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Firstly, let me congratulate Garry on not only these two wonderful books but also on all the previous books he has written. Garry's imagination and intellect shine through in every way , and his research skills are second to none. His choices of topics and overall adaptations are superb.

With these two books, Garry has managed to mould two historically true stories into a very exciting and mind-blowing experience for the reader.

Both books tell the stories of desperate men prepared to do anything to escape the ferocity, control and overall deprecation that the British authorities were prepared to go to keep these prisoners from the populace because they were deemed the "scum of society". It is true that some of these convicts were bad, but most were only guilty of one thing and that is trying to improve their lot in life.

The effects that these conditions would have had on these men and women most likely would be devastating. Through these books, Garry has shown us the lengths that the convicts went to escape the horrific conditions they found themselves in. Their ingenuity to foil their captors and their tenacity shine through. They shared comradeship, loyalty and strengths.

Overall brilliantly written and adapted books. The reader will go on a journey through our past and enjoy all the aspects of the convict's lives and eventual outcomes. Historically correct, researched to minute detail and a great yarn. The reader will be sympathetic, overawed and understanding of the convict's plight and the authorities who operate a need for total subjugation of them. I have no hesitation in recommending these books to anyone interested in historical events and knowledge. I know you will enjoy every page and implore you to immerse yourselves in these two books. A great read.

Ian Jones

 

For those with an interest in Australian Military History, this book not only draws one’s interest to the life in the trenches of WW1 and to their sons in WW2 that occurred twenty years later but also ‘larrikinism’ of the Aussie digger abroad during these periods in history.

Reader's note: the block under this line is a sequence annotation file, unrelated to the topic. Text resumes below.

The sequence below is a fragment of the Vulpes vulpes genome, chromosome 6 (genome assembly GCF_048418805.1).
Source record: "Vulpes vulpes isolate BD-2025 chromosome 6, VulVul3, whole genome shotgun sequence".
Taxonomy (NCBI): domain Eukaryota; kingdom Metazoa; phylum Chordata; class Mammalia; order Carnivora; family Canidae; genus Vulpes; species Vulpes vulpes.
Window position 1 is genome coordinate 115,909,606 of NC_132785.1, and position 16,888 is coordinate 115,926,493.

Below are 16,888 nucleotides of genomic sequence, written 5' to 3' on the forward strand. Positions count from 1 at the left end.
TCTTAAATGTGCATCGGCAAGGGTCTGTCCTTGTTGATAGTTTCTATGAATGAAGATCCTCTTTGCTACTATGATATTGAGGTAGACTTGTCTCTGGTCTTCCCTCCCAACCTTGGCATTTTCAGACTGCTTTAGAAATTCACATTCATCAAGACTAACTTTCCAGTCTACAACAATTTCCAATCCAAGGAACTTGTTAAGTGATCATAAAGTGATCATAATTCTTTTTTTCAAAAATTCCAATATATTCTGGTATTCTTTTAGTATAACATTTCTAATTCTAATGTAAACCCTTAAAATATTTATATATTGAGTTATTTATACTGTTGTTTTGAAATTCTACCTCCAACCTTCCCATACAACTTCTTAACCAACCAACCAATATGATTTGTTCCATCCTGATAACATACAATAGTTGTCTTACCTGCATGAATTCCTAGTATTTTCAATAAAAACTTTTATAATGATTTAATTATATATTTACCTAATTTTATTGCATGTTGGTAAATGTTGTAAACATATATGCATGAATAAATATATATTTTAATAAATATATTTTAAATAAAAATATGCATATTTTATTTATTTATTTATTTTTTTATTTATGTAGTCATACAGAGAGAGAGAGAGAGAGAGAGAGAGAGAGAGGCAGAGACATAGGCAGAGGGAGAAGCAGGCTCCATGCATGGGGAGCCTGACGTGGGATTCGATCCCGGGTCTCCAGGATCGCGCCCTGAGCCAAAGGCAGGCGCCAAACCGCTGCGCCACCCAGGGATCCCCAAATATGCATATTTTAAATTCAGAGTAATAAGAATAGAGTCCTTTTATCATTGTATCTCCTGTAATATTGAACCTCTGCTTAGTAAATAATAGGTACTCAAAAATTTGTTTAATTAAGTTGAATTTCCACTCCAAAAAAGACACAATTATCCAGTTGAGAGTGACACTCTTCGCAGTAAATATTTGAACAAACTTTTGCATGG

This book held my interest for its full length with just the right amount of all the emotions depicted. The ups and downs of the men both when serving and on their return to Australia.

A well researched and written book which does not disguise the author’s interest in the Soldier Settlers of Australia and Commonwealth countries. Definitely a good read. 

by  G. & F. Threlfall

PTSD has been documented throughout history since man first began clubbing each other with rocks. Our understanding of this debilitation has only increased or become more visible in our digital age. In the past, it was seen as a source of shame and embarrassment, not just for those suffering PTSD, but also their families and loved ones. The dark ages are gone we hope. We now strive to understand the effects of war on the minds of our men, women and families.

G.S. Willmott, in his book, has highlighted those who have suffered similar and often the very same symptoms documented throughout the centuries. Garry's mix of documented research and fact, combined with a somewhat personal narrative of each story and sufferer, provides us with a better eye-opening experience of PTSD. The reader can now put two-and-two together and begin to understand their own experiences of their grandfather, father, brother or sister, and how they returned from war, conflict or trauma as 'damaged goods'.

Thanks for the opportunity to be a part of this project. Readers will not be disappointed.

Craig Roach
Gallipoli Artist and avid Historian
Gallipoli Turkey

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